- Don’t baste. Basting is a crock of S*!t, IMO. It doesn’t really keep the turkey any moister and continually dousing the surface of the bird with moisture can make for uneven browning. To avoid a dry bird, keep a slightly humid cooking environment by maintaining a low level of liquid in the bottom of the roasting pan at all times. Water, stock, wine all work here. This also makes for much easier cleanup.
- But do GLAZE. This is the centerpiece of your table – glaze it with something yummy, buttery, a little bit sweet. It will not only add flavor, but also give you the burnished, golden brown bird of your dreams.
- Carve the turkey IN THE KITCHEN. Sure, bring it out for its beauty shot on the table so everyone can ooh and ahh – ie: bask in your well-earned glory. But then take it back to the kitchen while people start passing around side dishes and topping off their beverages. That way you can carve without an audience (which is intimidating as hell) and can steal a couple of the best bits for yourself.
So now that you’re armed with some (but surely not all) tips for turkey success, go forth and roast away. And remember, if all else fails gravy fixes a multitude of sins.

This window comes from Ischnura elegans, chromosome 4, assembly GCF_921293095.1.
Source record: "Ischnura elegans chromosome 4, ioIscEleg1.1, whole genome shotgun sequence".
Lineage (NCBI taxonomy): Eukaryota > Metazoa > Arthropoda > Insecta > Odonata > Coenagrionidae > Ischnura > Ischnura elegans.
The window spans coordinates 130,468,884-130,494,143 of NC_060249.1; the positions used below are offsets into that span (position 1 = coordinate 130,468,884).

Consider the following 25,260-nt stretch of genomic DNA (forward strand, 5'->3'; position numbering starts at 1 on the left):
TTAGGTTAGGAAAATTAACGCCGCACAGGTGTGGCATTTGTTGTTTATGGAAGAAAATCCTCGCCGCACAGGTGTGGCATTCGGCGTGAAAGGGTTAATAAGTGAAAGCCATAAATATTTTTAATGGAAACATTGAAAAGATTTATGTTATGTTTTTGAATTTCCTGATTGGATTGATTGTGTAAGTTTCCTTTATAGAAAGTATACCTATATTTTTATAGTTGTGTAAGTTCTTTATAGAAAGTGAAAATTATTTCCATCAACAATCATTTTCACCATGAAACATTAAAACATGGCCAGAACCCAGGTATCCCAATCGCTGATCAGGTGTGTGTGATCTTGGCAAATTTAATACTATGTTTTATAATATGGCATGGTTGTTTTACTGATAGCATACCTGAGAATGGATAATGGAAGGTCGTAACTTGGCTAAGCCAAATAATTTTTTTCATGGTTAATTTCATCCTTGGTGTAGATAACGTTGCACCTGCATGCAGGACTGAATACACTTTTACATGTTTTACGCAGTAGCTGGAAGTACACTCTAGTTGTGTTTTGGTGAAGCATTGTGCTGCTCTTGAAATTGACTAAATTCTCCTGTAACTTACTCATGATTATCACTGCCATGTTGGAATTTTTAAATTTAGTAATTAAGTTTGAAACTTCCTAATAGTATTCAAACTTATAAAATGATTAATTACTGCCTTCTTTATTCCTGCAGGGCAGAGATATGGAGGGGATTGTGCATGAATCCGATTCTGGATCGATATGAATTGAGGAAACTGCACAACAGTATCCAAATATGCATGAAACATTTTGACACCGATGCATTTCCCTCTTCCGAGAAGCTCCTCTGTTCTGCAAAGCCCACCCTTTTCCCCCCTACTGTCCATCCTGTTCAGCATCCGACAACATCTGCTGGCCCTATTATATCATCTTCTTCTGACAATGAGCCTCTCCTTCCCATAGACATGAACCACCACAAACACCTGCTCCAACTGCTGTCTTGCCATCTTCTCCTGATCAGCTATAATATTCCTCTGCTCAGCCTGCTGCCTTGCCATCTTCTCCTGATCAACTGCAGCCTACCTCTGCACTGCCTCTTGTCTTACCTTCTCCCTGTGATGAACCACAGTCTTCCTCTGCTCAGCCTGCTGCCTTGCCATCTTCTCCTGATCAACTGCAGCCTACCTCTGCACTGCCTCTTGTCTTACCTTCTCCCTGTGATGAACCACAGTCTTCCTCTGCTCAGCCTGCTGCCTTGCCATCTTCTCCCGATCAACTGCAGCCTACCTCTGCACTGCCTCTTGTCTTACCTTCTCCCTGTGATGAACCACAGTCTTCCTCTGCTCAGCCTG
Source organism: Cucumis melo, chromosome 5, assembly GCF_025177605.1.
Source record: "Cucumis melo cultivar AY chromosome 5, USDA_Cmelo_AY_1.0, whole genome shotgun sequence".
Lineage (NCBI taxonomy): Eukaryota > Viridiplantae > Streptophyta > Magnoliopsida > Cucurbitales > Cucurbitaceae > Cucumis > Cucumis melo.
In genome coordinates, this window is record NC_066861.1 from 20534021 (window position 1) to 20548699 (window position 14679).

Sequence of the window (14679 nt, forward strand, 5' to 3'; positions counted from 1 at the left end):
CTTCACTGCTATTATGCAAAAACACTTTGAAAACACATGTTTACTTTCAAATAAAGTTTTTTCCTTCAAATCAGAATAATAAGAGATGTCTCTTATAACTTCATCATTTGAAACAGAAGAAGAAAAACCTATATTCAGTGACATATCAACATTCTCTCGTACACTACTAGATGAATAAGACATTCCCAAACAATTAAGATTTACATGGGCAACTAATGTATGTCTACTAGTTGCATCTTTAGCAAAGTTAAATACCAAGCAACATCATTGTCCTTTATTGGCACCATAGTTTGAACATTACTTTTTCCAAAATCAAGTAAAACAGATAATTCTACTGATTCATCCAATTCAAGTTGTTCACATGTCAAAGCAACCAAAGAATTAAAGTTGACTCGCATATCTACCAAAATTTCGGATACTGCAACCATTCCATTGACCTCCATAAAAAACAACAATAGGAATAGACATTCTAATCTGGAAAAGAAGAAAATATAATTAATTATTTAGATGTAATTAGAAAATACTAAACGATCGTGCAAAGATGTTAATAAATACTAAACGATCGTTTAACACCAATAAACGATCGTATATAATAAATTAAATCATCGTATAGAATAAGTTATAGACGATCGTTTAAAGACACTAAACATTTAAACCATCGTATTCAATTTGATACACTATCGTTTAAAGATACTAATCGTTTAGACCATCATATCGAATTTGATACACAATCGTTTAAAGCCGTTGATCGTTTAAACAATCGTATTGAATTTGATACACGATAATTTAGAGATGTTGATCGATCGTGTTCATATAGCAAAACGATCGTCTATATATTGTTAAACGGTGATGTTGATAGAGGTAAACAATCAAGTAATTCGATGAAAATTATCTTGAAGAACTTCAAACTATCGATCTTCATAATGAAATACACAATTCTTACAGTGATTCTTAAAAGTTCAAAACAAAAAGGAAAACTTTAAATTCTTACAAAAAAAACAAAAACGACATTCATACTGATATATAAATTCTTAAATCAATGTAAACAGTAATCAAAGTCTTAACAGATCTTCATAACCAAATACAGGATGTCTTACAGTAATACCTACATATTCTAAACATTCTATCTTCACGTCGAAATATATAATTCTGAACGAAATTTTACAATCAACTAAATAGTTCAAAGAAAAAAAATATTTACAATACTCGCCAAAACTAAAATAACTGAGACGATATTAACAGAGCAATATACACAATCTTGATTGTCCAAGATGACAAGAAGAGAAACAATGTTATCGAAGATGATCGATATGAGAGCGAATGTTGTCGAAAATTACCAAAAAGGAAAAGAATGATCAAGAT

And if you need a last minute recipe, take a gander at my orange and honey roasted turkey. It’s to the point, delicious, and absolutely picture perfect.
Happy almost Thanksgiving!
Orange and Honey Roasted Turkey
- November 18, 2018
- 8-? Depending on the size of your bird Servings
- 29 hr
- Print this
- For the turkey:
- 1 12-16 lb turkey, fully defrosted
- 1/4 C kosher salt
- 2 tsp black pepper
- 3 T brown sugar
- 2 T orange zest
- 5 T unsalted butter, softened
- For the glaze:
- 1/4 C honey
- 2 T soy sauce
- 3 dashes Worcestershire sauce
- 3 T unsalted butter
- 1 T finely chopped rosemary
- Juice of 2 navel oranges (about a 1/3 C)
- Step 1
- Remove any giblets from the inside of the turkey and set aside for gravy.
- Step 2
- Rinse bird under cold, running water and pat dry thoroughly with paper towels.
- Step 3